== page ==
When you move house, there are often items that need extra special care – some because they have sentimental worth and are irreplaceable despite not having a large monetary value, others because they are fragile, and some because they are valuable. We’ve looked at the packing and reassembling of pianos before, so now let’s turn to valuable antiques and artworks and see what goes into keeping them safe so they can embark on their journey from home to home unharmed and unscathed.
Priceless possessions can be one of the biggest worries as your moving day approaches – some of our belongings are so important that the tiniest of scratches is enough to ruin them and drastically diminish their value. Before they’ve even been loaded into vehicles, they face the hazardous voyage down corridors, flights of stairs and through doorways, each stage imperilling them if they aren’t in capable hands. Then there’s the chaos of London’s roads, with vehicles often forced to make sudden stops and starts. The risk then is that the contents of moving vans will rattle around wildly if they haven’t been loaded securely.
Art and antique removals service London
Paintings often need special, porous packing materials to allow them to breathe during lengthy journeys – a step that is vital to their safe preservation. Larger antiques frequently need to be dismantled in order to make them travel-safe. Other items need to be matched up to exactly the right crate or case, lest they be inadvertently knocked in transit. Without skilled and experienced movers, irreversible damage can be wrought upon your most treasured items. We use combinations of cardboard, bubble wrap of various kinds, loose polystyrene and wooden crates amongst other materials. Any china and glass is carefully protected with paper.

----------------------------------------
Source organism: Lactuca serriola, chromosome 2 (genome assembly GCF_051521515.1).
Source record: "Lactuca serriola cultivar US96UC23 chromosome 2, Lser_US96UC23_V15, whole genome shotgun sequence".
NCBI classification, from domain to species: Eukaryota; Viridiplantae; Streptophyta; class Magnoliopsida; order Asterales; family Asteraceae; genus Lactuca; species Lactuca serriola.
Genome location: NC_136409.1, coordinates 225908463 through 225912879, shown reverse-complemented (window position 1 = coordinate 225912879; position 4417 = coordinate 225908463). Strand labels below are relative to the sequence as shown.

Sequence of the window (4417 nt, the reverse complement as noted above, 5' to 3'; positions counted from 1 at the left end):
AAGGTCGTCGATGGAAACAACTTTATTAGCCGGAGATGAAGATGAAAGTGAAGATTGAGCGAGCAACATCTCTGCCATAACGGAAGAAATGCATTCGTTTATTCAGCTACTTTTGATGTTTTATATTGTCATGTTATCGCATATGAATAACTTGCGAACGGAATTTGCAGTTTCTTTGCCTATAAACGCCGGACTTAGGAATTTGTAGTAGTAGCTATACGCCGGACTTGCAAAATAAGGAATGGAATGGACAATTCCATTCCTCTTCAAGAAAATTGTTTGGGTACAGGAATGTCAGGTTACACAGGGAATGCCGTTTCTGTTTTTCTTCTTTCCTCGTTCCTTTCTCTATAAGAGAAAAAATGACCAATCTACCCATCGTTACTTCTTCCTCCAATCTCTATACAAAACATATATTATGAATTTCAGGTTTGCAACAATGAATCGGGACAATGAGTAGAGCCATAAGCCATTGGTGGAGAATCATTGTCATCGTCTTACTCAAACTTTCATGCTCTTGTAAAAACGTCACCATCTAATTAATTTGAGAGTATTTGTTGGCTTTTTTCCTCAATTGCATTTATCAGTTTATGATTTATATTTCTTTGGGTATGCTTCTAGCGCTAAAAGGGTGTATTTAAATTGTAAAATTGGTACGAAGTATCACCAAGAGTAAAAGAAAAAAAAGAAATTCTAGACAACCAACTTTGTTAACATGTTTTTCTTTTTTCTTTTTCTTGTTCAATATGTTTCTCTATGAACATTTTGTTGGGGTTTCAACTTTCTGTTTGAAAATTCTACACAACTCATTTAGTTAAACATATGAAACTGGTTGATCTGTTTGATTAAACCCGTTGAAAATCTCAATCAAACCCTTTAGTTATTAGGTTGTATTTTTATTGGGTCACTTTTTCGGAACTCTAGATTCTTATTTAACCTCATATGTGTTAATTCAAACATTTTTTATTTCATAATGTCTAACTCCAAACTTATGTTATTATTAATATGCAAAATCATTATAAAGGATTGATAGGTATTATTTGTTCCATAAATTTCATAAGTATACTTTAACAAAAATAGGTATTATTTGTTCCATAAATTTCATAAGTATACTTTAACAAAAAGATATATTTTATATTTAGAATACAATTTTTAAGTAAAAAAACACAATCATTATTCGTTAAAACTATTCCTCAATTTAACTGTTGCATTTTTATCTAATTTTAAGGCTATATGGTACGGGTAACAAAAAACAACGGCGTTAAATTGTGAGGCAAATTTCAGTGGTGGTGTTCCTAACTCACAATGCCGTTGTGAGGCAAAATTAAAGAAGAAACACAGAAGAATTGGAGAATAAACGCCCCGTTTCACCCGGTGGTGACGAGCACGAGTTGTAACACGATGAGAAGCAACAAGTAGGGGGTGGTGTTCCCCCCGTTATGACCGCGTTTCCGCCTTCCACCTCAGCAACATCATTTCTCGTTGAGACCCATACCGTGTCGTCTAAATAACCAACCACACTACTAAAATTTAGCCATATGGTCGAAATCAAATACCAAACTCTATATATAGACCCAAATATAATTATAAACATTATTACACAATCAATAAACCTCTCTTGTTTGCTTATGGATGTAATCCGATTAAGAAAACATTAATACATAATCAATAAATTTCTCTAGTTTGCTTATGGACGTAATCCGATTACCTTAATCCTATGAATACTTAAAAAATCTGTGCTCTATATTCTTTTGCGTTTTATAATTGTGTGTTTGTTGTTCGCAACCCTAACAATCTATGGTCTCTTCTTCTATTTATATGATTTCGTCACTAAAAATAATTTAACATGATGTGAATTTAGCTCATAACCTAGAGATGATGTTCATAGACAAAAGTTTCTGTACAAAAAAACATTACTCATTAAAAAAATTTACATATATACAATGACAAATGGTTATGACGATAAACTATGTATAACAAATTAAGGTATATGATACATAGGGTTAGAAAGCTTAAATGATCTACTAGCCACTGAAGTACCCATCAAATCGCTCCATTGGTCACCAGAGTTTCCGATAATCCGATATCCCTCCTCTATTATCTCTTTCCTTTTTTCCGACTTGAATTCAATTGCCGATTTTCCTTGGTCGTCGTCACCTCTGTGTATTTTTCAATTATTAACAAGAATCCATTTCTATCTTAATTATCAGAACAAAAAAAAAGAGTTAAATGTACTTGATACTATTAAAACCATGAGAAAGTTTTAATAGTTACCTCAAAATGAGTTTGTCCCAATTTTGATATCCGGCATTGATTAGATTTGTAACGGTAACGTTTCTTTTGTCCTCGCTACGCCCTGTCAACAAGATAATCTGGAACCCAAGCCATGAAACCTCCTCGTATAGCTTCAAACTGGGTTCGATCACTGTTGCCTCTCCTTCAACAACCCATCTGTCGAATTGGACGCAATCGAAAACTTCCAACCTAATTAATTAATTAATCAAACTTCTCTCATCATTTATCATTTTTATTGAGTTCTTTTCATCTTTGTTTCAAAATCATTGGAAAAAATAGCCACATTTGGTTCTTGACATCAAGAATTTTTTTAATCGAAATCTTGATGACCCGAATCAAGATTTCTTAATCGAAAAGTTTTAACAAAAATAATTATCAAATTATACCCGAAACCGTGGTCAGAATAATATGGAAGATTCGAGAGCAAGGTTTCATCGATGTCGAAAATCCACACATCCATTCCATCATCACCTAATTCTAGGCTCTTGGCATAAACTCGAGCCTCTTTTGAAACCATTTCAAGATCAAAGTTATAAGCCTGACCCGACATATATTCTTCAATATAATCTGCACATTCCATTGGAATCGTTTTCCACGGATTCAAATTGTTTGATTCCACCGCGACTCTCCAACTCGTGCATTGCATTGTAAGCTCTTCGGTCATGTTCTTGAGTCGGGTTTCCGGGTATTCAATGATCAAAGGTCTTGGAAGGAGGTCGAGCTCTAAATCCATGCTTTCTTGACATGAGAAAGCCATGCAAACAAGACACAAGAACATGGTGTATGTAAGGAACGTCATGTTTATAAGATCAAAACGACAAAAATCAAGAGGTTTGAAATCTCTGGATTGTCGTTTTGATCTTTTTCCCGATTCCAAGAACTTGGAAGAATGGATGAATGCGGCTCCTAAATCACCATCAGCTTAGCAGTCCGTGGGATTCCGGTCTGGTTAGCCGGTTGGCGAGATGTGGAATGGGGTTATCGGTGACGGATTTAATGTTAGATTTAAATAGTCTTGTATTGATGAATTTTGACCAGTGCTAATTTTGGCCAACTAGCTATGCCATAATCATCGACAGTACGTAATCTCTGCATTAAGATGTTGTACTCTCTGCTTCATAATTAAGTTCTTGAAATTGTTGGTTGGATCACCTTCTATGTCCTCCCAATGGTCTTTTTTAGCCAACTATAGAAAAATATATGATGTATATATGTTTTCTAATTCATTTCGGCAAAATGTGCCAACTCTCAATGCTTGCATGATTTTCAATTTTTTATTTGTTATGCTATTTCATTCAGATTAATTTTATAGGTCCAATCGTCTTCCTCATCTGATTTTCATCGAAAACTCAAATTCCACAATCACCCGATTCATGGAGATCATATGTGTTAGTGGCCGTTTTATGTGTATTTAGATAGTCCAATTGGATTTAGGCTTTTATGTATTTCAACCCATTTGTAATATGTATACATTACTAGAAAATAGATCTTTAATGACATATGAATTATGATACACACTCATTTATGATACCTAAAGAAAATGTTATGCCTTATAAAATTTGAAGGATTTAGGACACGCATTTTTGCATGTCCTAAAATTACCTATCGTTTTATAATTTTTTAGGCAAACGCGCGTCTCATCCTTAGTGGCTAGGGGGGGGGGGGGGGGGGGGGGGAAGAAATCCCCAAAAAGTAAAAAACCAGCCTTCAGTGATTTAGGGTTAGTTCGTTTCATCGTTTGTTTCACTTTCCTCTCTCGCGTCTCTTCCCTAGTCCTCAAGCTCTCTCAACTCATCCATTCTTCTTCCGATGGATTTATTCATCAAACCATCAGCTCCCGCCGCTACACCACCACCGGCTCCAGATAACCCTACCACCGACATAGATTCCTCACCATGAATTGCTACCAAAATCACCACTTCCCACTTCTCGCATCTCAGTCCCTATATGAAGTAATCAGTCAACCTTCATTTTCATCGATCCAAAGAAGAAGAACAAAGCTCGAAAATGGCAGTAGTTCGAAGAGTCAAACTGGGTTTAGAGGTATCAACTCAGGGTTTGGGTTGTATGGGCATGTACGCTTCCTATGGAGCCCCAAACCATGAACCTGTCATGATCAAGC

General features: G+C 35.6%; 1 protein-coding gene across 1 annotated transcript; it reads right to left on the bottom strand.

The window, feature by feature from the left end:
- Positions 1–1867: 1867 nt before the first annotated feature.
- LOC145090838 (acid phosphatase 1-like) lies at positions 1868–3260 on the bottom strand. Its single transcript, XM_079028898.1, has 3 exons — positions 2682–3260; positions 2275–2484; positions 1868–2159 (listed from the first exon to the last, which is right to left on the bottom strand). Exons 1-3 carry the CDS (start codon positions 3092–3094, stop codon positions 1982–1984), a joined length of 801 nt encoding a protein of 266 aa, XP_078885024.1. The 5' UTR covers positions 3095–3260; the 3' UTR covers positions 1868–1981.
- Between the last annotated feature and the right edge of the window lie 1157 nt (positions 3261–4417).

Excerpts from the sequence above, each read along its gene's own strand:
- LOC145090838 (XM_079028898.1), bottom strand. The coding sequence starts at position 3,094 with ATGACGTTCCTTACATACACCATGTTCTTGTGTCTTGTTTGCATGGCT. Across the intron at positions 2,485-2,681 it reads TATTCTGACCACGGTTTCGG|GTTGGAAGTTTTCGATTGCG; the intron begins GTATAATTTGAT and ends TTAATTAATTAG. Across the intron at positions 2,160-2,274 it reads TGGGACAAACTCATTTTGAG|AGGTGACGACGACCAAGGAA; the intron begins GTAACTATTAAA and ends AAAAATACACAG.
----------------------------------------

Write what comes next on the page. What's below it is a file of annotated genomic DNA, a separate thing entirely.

Mirrors and panes of glass will be thoroughly protected not only with cardboard but also bubble-wrap. It’s the edges and corners which are most endangered during transit, but we supply a special foam material designed specifically to keep them safe (failing that, plenty of tape and cardboard can also be used).
Similar to paintings, sometimes furniture needs to breathe. If you have a piece of antique furniture going into storage, it can become damp and prone to mould if plastic sheeting is used. We can advise you on alternative coverings.
While we can supply all the necessary materials for moving and storing art and antiques, our advice is not to go it alone but to ensure that you either have specialist help (in the form of an expert who understands how to pack and transport your precious items) or else entrust these delicate manoeuvres entirely to our safe, dependable hands.
Photo above shows Aussie’s Fine art and antiques removal service in London assisting the archbishop of Canterbury